ALMOST four years ago, when Malala Yousufzai first came to public attention as an 11-year-old whose poignant diary entries, contributed to BBC Urdu, offered an invaluable insight into conditions in Pakistan’s Swat region, the schoolgirl aspired to a career in medicine.
At some point she changed her mind. She decided she wanted to be a politician instead. “This country badly needs sincere leadership,” she told Newsweek correspondent Sami Yousafzai last year. How very true.
Any number of Pakistani leaders have claimed to share the public revulsion occasioned by last week’s attempt to kill Malala. Far too many of them have not, however, been able to bring themselves to blame the Taliban for this act of extraordinary barbarity — notwithstanding the fact that Tehrik-i-Taliban Pakistan (TTP) lost little time in proudly taking responsibility for trying to kill a 14-year-old girl.
A spokesman for that organisation declared that the TTP was obliged to eliminate anyone who “leads a campaign against Islam and Sharia” and that Malala’s primary crime was her “pioneer role in preaching secularism and so-called enlightened moderation”.
Malala has not, by any stretch of the imagination, campaigned against Islam. Her activism has chiefly focused on the right of all children — especially girls — to an education.
Yes, everyone knows educated women are the Taliban’s bête noire. Everyone also ought to know this mindset militates against all facets of common sense. It can appeal only to those who are keen to perpetuate and reinforce Pakistan’s dark ages.
These date back to the Ziaul Haq regime’s campaign to enshroud and confine Pakistani women, when the slogan was ‘chaddar aur chardiwari’. It was resisted, of course, yet its consequences were alarming. I recall returning to Lahore in 1983 after three years abroad, and being gobsmacked by the fact that hardly any women were to be seen on the streets. (Karachi, in contrast, served as a useful reminder that humanity indeed consisted of two sexes.)
Even Zia wasn’t quite stupid enough to seek to outlaw education for girls, although many of the Mujahideen he sponsored in Afghanistan, on behalf of the United States, took particular pride in targeting coeducational schools and teachers who taught female students. When the Taliban took over in that country, they immediately took aim at women’s already meagre rights.
In her native Swat, Malala’s particular beef against the Taliban who held sway in the region for a couple of years was their attacks on girls’ schools. One of her diary entries noted that her school had advised girls against wearing their uniforms, for fear of attracting the Taliban’s attention. When the girls turned up in colourful attire, they were told that too might not go down well with the self-anointed purveyors of a primitive, misogynist morality.
This was the sort of fascism in the face of which Malala precociously took a stand. She realised the price it could entail. “Sometimes I imagine I’m going along and the Taliban stop me,” she has been quoted, in the Guardian, as saying on a television talk show last year. “I take my sandal and hit them on the face and say what you’re doing is wrong. Education is our right, don’t take it from us.
“There is this quality in me — I’m ready for all situations. So even if they kill me, I’ll first say to them what you’re doing is wrong.”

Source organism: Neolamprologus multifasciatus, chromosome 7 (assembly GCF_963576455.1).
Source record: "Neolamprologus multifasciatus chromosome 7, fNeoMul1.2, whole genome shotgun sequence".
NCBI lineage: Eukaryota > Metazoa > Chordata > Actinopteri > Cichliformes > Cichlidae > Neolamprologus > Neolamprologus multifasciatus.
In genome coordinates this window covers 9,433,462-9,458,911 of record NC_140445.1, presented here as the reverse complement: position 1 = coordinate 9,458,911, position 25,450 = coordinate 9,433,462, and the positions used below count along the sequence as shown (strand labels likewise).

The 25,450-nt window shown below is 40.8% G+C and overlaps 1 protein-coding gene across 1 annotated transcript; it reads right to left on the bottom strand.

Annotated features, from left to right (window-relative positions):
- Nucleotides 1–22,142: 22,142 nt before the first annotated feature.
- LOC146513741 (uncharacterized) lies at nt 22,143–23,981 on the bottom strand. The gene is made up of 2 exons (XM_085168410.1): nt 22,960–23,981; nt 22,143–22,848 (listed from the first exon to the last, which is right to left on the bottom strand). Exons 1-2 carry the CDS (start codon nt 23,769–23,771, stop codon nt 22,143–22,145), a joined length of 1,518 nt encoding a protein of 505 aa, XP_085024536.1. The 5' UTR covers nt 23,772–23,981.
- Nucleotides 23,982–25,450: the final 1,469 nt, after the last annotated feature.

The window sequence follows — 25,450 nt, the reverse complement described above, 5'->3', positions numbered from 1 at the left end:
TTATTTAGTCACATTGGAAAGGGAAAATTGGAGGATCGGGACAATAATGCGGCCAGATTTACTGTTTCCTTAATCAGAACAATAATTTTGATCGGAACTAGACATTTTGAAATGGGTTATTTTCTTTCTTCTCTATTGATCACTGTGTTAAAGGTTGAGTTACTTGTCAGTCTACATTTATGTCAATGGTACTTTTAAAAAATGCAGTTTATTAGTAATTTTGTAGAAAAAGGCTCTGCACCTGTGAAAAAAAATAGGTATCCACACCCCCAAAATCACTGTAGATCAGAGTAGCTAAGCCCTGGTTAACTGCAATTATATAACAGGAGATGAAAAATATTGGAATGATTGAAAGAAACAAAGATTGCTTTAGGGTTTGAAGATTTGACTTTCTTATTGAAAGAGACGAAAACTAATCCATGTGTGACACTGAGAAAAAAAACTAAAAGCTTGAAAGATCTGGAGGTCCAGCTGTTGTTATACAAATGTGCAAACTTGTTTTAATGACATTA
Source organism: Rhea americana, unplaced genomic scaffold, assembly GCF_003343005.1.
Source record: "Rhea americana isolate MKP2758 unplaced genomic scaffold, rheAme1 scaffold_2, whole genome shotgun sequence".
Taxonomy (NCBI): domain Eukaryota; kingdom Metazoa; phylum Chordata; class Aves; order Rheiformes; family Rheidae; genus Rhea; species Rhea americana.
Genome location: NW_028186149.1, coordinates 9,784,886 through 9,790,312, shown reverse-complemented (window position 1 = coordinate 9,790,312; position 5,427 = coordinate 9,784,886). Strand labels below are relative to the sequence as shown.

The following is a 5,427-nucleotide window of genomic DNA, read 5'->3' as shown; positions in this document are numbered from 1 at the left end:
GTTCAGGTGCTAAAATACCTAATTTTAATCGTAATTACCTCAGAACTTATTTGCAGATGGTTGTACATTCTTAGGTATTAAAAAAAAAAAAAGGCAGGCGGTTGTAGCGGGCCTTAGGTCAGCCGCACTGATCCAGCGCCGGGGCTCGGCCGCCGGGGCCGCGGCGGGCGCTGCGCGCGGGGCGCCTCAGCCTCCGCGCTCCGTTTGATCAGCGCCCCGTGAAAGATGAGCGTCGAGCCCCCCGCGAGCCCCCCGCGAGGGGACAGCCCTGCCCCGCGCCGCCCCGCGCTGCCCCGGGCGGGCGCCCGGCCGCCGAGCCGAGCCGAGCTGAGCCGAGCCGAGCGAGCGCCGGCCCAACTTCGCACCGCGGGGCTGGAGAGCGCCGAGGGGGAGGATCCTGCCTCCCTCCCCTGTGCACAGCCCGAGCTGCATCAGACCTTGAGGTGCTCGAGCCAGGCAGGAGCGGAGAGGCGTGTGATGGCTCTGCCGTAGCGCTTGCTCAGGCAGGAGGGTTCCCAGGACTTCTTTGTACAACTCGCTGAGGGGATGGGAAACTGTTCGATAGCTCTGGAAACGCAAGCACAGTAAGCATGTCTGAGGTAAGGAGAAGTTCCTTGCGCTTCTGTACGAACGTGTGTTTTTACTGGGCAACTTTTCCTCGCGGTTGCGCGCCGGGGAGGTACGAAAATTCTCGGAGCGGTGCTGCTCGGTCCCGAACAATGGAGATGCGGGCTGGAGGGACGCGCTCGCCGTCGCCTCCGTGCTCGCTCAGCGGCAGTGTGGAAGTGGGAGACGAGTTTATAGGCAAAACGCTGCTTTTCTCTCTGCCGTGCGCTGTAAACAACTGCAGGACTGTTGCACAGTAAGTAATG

The obvious silver lining in the context of last week’s events is that Malala survived the Taliban attack — carried out, tellingly, while she was returning home from school in Mingora — and it remains possible to hope she will make a full recovery.
Another glimmer of hope has resided in the hardly unreasonable expectation that such a dastardly act, followed by the TTP’s outrageous threat to target the courageous child again, would turn public opinion against the Taliban more decisively than before. That has occurred to a certain extent, with condemnation of the attack coming even from organisations previously uncritical or subtly supportive of the TTP.
It hasn’t uniformly been unequivocal, but is welcome nonetheless. At the same time there have been efforts to cloud the issue. Bizarrely, in some public displays Malala’s photograph has been juxtaposed with that of Aafia Siddiqui. Whatever the latter, now imprisoned in the US, may or may not have done, it requires a fairly perverse leap of the imagination to hint at any parallels.
Perhaps inevitably, the relentless American drone attacks in the Waziristan region have been drawn into the discourse. Indignation over the missile strikes has never been a valid excuse for a softened stance on domestic terrorists. There are plenty of grounds for opposing both, while recognising that the latter pose a considerably broader and longer-term threat.
And, since last week, it is possible at least to understand the emotional charge behind an outburst by one of Malala’s former teachers, whom Sami Yousafzai quotes recently as saying: “I was a supporter of … Imran Khan. Now I’m challenging Imran Khan: your march against the drone attacks was wrong! Let the US eliminate the Taliban! They are a burden to our civilisation and all humanity!”
It’s not as straightforward as that, unfortunately. The Taliban, their obscurantist allies and their primitive mentality can be eliminated only by Pakistanis. By trying to murder a child who symbolises a brighter tomorrow, the forces of darkness have struck a more-or-less nationwide chord.
Whether it proves to be a watershed moment remains to be seen, but if such a shock to the national psyche fails to kickstart a vigorous fightback — through ideas, as Malala has been doing, not just weapons — then it’s hard to say what will. Pakistan’s future is on life support. If those who would murder it are to be stopped, the time is now.